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From scott hutinger <...@www.mprojects.Horrabin.wiu.edu>
Subject Re: Lock-free and wait-free concurrency
Date Sat, 30 Apr 2005 04:26:35 GMT
scott hutinger wrote:

> Jeremy Boynes wrote:
>
>> David Van Couvering wrote:
>>
>>> I was looking to see if "++" was atomic (as I suspected it's not) 
>>> and I found this very interesting article from the Blue Guys about 
>>> java.util.concurrent.atomic in JDK 1.5.  I am not an expert in 
>>> locking, but this looked very interesting.  Has anybody looked at 
>>> this?  Could Derby take advantage of this?
>>>
>>> http://www-106.ibm.com/developerworks/java/library/j-jtp11234/
>>>
>>> David
>>
>>
>>
>> I think there is a lot of stuff in j.u.concurrent that Derby could 
>> use, if only we could get a 1.5 version going ;-)
>>
>> With the 1.1 J2ME profiles that support the 1.4 APIs now in PFD 
>> perhaps we should look at the platform roadmap going forward. Perhaps 
>> a split would be appropriate between a platform for embedded devices 
>> (based on CDC 1.1 and JSR-169) with little concurrent access and 
>> limited resources and multi-user standalone/J2EE servers (based on 
>> 1.5) optimized for high concurrent access with unconstrained resources.
>>
>> -- 
>> Jeremy
>>

One more fluff.  If your going to do any type of 'embedded' type of work 
with something such as derby, then you really need the jit source code, 
plus the rest of the code.  I don't see a jit off-the-shelf giving 
enough information about everything needed (although I very well could 
be wrong, often I am).  Something the size of derby needs to have a 
bunch of 'extra' inclusions of code for getting needed information with 
some possible additions.  Of course, every architecture is different, 
but I think after getting one architecture down with some fairly good 
conclusions on useage, that others could follow (somewhat) closely.  I 
think the useage differences of users also create the need of jit source.

scott

> (just an alternative view of things (fluff))
>
> I was just thinking about this whole thing based on the VM 
> versions/J2ME etc.  I was a bit worried about what complexities are 
> induced by moving forward and keeping older code from getting bit-rot 
> etc.  A big portion of this is related to architectures that are not 
> supported in some type of easy to download VM.  Currently Derby is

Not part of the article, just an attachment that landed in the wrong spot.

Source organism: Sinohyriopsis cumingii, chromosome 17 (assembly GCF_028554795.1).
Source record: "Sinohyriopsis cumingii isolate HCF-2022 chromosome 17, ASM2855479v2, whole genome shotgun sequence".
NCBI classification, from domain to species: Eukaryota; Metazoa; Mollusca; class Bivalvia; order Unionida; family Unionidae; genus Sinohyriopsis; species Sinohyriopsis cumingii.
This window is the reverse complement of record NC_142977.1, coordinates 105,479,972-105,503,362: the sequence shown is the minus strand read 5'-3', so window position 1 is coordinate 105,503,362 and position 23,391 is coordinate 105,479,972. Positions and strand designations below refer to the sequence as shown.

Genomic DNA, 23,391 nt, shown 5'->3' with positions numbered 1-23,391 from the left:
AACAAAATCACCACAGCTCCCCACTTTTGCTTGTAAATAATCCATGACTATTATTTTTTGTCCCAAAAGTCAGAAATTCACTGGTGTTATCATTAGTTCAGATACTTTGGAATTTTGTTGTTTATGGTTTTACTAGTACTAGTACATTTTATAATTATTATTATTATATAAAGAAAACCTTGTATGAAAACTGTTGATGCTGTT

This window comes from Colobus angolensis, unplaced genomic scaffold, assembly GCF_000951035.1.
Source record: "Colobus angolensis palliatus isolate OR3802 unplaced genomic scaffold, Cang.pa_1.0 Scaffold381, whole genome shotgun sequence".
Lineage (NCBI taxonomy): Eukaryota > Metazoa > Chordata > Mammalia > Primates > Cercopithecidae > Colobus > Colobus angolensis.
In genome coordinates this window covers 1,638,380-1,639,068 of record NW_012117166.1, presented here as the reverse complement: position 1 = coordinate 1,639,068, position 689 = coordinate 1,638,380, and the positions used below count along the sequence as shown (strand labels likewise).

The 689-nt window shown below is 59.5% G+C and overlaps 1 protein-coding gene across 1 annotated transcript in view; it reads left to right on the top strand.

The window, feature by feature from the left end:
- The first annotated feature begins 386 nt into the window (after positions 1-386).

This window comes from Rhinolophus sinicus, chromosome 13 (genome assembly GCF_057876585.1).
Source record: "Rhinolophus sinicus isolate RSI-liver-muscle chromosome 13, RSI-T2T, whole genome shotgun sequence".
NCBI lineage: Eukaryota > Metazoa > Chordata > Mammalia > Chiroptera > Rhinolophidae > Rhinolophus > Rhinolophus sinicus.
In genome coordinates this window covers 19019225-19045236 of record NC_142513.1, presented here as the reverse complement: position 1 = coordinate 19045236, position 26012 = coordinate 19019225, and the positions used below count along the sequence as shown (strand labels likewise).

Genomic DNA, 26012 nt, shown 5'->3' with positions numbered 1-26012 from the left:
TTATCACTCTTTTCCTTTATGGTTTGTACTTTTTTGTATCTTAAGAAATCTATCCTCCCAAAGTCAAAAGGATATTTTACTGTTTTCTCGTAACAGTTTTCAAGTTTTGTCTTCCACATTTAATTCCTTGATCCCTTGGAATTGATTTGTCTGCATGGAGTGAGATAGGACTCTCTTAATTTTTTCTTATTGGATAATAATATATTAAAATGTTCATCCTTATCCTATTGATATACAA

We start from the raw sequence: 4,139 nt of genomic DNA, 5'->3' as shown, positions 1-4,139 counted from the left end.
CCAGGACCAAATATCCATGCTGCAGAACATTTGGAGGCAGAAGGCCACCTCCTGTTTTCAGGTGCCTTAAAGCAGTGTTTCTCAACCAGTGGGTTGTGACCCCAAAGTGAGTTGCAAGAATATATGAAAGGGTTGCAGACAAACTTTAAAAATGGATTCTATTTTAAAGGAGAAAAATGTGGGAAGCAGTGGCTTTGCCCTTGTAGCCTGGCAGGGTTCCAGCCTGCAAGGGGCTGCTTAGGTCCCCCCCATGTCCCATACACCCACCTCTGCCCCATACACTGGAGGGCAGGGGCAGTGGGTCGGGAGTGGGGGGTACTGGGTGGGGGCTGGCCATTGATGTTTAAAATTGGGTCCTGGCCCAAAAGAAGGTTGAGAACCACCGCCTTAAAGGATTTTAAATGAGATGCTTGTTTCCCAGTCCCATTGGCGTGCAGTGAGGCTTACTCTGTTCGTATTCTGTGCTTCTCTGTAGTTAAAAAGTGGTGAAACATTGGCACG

> running without problems on a Zaurus C3000 (4gig hard drive); although 
> somewhat low on resources, I wouldn't call it starved.  But, most of 
> the embedded devices are of a processor nature that are not fully 
> supported by some of the larger 'units' in the industry.  But J2ME 
> solves a lot of those problems.
>
> I hate to harp on the subject, but getting newer alternative processor 
> VM's up and running are person resource dependent with the newer vm's 
> past 1.3.  Now, what are the differences between J2ME and a 
> non-hotspot/jit VM of 1.3.x?  I say anything that has a jit or hotspot 
> starts to take over anything else.  Although if one is resource lean, 
> then what are the trade-offs for the jit?  Smart jit, major jit, jit 
> hotspots, jit what?  (J2ME looks like it has some nice controls on 
> fine tuning this). The line here is getting to the point of what can 
> people currently get  for a VM on a strange processor that people can 
> really use now.
>
> I diverge (normal).  The point of all this is I don't have a clue 
> about the architecture of Derby.  It needs to move forward without too 
> many constraints on backward compatibility.  But from the other point 
> of view, it's nice to have a code base still intact that older VM's 
> can use.
>
> BTW, the article is nice; but I thought atomic was all that existed in 
> the world :-)
>
> I haven't followed the complete thought processes of how older VM's 
> are going to reach EOL (end of life cycle).  Perhaps the xbox will 
> create some handhelds that are ppc related...  It would be nice to 
> have a bit more facts on J2ME/derby/jitted methods/ and resource needs 
> etc.  But that would be a future project.
>
> scott
>
>


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